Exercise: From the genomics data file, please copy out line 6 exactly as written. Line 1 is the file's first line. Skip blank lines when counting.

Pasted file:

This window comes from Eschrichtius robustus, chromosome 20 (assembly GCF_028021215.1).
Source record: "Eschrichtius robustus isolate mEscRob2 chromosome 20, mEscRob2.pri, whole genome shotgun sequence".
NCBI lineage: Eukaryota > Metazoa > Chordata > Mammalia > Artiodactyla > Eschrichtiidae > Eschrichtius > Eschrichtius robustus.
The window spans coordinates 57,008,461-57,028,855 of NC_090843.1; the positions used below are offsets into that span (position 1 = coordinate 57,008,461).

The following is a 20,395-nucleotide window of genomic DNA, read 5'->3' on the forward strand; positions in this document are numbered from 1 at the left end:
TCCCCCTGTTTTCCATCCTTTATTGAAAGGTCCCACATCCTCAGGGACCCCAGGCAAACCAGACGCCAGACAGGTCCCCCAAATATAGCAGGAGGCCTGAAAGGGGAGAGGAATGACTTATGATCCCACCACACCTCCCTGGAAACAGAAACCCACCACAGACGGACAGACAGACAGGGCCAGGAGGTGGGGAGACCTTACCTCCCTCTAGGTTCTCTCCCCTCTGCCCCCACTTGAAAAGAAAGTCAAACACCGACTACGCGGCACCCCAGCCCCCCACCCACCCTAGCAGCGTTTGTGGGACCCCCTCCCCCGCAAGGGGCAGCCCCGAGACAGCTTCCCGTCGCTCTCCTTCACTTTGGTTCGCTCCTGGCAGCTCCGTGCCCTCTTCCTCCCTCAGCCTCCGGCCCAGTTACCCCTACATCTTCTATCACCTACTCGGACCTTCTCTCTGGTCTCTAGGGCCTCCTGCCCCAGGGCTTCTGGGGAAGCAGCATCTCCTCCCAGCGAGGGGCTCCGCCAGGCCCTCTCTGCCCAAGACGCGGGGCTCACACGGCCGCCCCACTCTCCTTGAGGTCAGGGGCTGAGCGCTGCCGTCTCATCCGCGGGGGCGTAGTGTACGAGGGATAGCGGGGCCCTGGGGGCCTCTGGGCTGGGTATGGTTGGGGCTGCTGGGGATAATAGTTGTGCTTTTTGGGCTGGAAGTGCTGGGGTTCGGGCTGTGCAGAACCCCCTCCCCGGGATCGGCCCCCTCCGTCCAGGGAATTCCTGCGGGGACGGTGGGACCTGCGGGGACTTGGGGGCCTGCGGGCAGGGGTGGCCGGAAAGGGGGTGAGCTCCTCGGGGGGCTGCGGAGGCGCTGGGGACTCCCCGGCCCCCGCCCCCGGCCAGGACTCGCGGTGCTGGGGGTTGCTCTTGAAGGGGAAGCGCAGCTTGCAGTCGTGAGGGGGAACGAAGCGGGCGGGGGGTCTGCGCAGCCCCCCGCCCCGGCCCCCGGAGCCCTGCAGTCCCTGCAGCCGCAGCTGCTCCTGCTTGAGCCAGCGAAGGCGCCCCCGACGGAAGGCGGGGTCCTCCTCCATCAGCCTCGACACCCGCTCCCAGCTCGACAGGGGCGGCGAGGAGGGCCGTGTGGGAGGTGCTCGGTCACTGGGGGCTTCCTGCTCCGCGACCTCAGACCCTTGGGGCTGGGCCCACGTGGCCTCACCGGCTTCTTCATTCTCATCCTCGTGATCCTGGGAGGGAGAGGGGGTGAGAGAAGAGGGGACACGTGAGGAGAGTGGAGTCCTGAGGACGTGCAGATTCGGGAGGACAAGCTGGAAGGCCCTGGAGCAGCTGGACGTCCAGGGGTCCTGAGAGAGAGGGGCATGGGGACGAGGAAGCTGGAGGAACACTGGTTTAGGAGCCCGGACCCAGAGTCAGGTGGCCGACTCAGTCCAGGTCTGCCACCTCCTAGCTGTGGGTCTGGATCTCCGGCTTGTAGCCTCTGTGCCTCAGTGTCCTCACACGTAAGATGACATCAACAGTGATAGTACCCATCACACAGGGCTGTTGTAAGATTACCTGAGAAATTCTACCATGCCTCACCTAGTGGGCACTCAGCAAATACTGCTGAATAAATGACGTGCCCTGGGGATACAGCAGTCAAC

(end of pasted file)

TCCCCCTGTTTTCCATCCTTTATTGAAAGGTCCCACATCCTCAGGGACCCCAGGCAAACCAGACGCCAGACAGGTCCCCCAAATATAGCAGGAGGCCTGAAAGGGGAGAGGAATGACTTATGATCCCACCACACCTCCCTGGAAACAGAAACCCACCACAGACGGACAGACAGACAGGGCCAGGAGGTGGGGAGACCTTACCTCCCTCTAGGTTCTCTCCCCTCTGCCCCCACTTGAAAAGAAAGTCAAACACCGACTACGCGGCACCCCAGCCCCCCACCCACCCTAGCAGCGTTTGTGGGACCCCCTCCCCCGCAAGGGGCAGCCCCGAGACAGCTTCCCGTCGCTCTCCTTCACTTTGGTTCGCTCCTGGCAGCTCCGTGCCCTCTTCCTCCCTCAGCCTCCGGCCCAGTTACCCCTACATCTTCTATCACCTACTCGGACCTTCTCTCTGGTCTCTAGGGCCTCCTGCCCCAGGGCTTCTGGGGAAGCAGCATCTCCTCCCAGCGAGGGGCTCCGCCAGGCCCTCTCTGCCCAAGACGCGGGGCTCACACGGCCGCCCCACTCTCCTTGAGGTCAGGGGCTGAGCGCTGCCGTCTCATCCGCGGGGGCGTAGTGTACGAGGGATAGCGGGGCCCTGGGGGCCTCTGGGCTGGGTATGGTTGGGGCTGCTGGGGATAATAGTTGTGCTTTTTGGGCTGGAAGTGCTGGGGTTCGGGCTGTGCAGAACCCCCTCCCCGGGATCGGCCCCCTCCGTCCAGGGAATTCCTGCGGGGACGGTGGGACCTGCGGGGACTTGGGGGCCTGCGGGCAGGGGTGGCCGGAAAGGGGGTGAGCTCCTCGGGGGGCTGCGGAGGCGCTGGGGACTCCCCGGCCCCCGCCCCCGGCCAGGACTCGCGGTGCTGGGGGTTGCTCTTGAAGGGGAAGCGCAGCTTGCAGTCGTGAGGGGGAACGAAGCGGGCGGGGGGTCTGCGCAGCCCCCCGCCCCGGCCCCCGGAGCCCTGCAGTCCCTGCAGCCGCAGCTGCTCCTGCTTGAGCCAGCGAAGGCGCCCCCGACGGAAGGCGGGGTCCTCCTCCATCAGCCTCGACACCCGCTCCCAGCTCGACAGGGGCGGCGAGGAGGGCCGTGTGGGAGGTGCTCGGTCACTGGGGGCTTCCTGCTCCGCGACCTCAGACCCTTGGGGCTGGGCCCACGTGGCCTCACCGGCTTCTTCATTCTCATCCTCGTGATCCTGGGAGGGAGAGGGGGTGAGAGAAGAGGGGACACGTGAGGAGAGTGGAGTCCTGAGGACGTGCAGATTCGGGAGGACAAGCTGGAAGGCCCTGGAGCAGCTGGACGTCCAGGGGTCCTGAGAGAGAGGGGCATGGGGACGAGGAAGCTGGAGGAACACTGGTTTAGGAGCCCGGACCCAGAGTCAGGTGGCCGACTCAGTCCAGGTCTGCCACCTCCTAGCTGTGGGTCTGGATCTCCGGCTTGTAGCCTCTGTGCCTCAGTGTCCTCACACGTAAGATGACATCAACAGTGATAGTACCCATCACACAGGGCTGTTGTAAGATTACCTGAGAAATTCTACCATGCCTCACCTAGTGGGCACTCAGCAAATACTGCTGAATAAATGACGTGCCCTGGGGATACAGCAGTCAAC